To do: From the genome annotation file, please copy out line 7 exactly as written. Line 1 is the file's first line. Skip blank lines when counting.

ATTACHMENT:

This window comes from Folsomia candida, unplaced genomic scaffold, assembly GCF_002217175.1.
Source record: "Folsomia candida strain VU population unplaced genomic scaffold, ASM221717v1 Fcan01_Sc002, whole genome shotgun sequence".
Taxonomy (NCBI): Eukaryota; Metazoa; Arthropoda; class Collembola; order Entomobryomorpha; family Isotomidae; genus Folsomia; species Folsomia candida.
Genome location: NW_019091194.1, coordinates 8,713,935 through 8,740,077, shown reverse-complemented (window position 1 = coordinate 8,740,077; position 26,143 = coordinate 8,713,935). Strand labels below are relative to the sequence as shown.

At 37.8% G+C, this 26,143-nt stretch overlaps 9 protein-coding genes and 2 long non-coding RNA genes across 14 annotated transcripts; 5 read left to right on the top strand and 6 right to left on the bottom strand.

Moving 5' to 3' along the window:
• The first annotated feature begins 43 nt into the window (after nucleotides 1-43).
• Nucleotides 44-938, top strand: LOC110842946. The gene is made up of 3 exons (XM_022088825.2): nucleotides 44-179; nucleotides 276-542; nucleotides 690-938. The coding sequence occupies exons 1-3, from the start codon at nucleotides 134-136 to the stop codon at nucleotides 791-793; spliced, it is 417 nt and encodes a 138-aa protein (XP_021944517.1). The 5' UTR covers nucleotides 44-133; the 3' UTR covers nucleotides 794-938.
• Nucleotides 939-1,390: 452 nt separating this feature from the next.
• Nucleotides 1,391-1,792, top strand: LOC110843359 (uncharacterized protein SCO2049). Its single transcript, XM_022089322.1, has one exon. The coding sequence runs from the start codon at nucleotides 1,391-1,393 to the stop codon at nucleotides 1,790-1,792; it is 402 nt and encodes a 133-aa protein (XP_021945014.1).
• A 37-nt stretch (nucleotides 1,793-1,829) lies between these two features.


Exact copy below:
• The first annotated feature begins 43 nt into the window (after nucleotides 1-43).